Febuxostat well tolerated in gout patients with fatty liver disease
Febuxostat appears to be safe in patients with gout and fatty liver disease (FLD), but the presence of diabetes and colchicine use may increase the risk of hepatotoxicity, suggests a new study.
Thirty-two (23.9 percent) of 134 patients with gout and FLD received febuxostat, while 102 (76.1 percent) received allopurinol.
No significant between-group differences were observed in age, body mass index, comorbidity or disease severity, but patients in the febuxostat group (3/32; 9.4 percent) had a significantly lower incidence of hepatotoxicity than those in the allopurinol group (36/102; 35.3 percent; p=0.005).
Furthermore, diabetes (hazard ratio [HR], 3.549; 95 percent CI, 1.374–9.165; p=0.009) and colchicine use (HR, 11.518; 5.515–24.054; p<0.001) correlated with a greater risk of hepatotoxicity. On the other hand, febuxostat use correlated with a reduced risk of hepatotoxicity (HR, 0.282; 0.086–0.926; p=0.037).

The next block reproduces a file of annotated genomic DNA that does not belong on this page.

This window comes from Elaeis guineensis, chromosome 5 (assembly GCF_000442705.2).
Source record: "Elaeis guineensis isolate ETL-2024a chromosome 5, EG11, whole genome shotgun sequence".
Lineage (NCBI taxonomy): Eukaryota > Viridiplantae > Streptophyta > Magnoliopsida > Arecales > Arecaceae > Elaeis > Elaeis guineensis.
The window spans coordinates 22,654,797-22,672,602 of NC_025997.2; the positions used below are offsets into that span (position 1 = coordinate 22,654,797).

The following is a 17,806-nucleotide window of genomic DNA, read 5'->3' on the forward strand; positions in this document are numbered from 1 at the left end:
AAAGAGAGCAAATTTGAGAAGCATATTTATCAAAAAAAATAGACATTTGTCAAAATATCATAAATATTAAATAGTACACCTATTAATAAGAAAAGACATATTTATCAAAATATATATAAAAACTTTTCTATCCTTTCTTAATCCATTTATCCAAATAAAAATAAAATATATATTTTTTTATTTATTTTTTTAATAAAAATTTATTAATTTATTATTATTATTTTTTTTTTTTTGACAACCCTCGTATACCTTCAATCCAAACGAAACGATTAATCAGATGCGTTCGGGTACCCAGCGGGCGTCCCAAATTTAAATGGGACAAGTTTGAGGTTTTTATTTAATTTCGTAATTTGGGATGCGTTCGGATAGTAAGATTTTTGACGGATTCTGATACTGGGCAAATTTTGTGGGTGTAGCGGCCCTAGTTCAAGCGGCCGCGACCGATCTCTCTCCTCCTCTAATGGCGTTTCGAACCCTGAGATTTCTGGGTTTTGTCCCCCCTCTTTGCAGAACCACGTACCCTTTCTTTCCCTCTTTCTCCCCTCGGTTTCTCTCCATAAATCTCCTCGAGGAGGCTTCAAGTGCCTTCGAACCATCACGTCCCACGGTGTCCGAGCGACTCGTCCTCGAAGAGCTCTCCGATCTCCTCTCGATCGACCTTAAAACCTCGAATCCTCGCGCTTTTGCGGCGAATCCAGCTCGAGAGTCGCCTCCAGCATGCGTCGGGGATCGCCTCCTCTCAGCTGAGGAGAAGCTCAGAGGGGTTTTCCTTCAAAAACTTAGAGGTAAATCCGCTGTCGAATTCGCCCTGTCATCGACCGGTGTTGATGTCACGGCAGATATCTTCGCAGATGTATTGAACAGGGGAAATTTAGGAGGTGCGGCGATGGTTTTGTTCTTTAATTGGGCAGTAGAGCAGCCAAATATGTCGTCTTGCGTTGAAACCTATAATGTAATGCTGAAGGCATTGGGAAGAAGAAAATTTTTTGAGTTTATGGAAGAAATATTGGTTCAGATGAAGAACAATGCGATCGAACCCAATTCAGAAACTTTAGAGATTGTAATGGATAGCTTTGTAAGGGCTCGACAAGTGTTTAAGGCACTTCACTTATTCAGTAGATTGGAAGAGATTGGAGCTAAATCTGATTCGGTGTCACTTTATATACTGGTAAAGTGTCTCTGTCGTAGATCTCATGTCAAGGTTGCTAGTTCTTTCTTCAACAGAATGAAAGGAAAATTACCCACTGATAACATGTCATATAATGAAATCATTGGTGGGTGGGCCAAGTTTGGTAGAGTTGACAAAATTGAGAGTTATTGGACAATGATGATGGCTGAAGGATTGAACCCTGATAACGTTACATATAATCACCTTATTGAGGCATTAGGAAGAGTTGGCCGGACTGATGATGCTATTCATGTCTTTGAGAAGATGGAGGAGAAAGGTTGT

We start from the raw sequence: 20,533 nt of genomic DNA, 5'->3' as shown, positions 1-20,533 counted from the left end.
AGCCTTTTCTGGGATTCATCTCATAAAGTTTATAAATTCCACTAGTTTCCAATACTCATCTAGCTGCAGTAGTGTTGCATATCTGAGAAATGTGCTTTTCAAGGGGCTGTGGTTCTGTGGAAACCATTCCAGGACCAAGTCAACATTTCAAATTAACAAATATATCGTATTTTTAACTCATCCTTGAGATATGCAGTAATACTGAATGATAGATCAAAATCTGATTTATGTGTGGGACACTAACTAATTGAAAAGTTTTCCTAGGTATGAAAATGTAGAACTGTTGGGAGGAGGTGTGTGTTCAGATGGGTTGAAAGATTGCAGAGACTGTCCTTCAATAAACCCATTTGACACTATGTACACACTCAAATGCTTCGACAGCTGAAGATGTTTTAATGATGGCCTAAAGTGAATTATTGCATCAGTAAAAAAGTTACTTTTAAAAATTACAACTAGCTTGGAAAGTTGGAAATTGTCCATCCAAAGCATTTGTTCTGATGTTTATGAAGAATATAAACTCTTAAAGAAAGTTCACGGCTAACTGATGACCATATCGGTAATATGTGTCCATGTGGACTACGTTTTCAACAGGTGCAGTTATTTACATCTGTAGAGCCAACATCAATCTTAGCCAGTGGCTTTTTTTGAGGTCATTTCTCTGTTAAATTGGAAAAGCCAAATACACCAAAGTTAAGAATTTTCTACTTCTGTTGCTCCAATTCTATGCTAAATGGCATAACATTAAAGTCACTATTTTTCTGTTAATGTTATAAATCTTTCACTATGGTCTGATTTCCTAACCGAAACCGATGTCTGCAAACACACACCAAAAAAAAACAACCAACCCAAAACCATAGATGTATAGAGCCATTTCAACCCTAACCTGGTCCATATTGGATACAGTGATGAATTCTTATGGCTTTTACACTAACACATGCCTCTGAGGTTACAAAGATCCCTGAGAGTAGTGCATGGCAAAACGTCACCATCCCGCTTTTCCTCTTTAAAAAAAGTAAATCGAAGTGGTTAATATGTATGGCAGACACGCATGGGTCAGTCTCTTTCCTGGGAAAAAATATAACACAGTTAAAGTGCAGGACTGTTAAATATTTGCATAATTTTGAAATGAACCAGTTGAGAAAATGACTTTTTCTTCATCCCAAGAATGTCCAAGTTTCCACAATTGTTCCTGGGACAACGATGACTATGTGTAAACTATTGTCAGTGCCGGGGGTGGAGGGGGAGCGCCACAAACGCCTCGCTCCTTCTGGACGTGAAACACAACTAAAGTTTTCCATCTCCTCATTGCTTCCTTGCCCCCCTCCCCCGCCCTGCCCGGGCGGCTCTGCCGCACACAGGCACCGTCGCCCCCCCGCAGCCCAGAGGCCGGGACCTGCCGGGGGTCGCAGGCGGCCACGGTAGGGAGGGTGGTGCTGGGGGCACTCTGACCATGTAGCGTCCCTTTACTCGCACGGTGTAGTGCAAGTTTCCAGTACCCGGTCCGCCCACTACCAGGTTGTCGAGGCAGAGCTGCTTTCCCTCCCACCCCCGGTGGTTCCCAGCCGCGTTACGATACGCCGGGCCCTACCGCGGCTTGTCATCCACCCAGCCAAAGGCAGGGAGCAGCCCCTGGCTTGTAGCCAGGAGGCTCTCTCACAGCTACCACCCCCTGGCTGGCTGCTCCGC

A previous cohort study found that patients receiving allopurinol, febuxostat or colchicine for gout had hyperuricaemia and multiple comorbidities, with febuxostat initiators experiencing more comorbidities and having greater use of healthcare resources and gout-related drugs than the other groups. [Arthritis Care Res (Hoboken) 2013;65:2008-2014]
The current study included gout patients treated with febuxostat or allopurinol who were diagnosed with FLD based on ultrasonography or computed tomography.
Hepatotoxicity was defined as elevation of aspartate aminotransferase (AST)/alanine aminotransferase (ALT) at least three times the upper limit of normal, when the baseline AST/ALT was normal, or doubling of the baseline AST/ALT, when the baseline AST/ALT was elevated. Cox regression analysis was performed to assess factors associated with hepatotoxicity.